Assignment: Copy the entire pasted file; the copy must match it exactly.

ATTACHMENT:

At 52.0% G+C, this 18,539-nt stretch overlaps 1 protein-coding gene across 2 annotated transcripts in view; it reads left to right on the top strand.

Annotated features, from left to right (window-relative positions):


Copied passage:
At 52.0% G+C, this 18,539-nt stretch overlaps 1 protein-coding gene across 2 annotated transcripts in view; it reads left to right on the top strand.

Annotated features, from left to right (window-relative positions):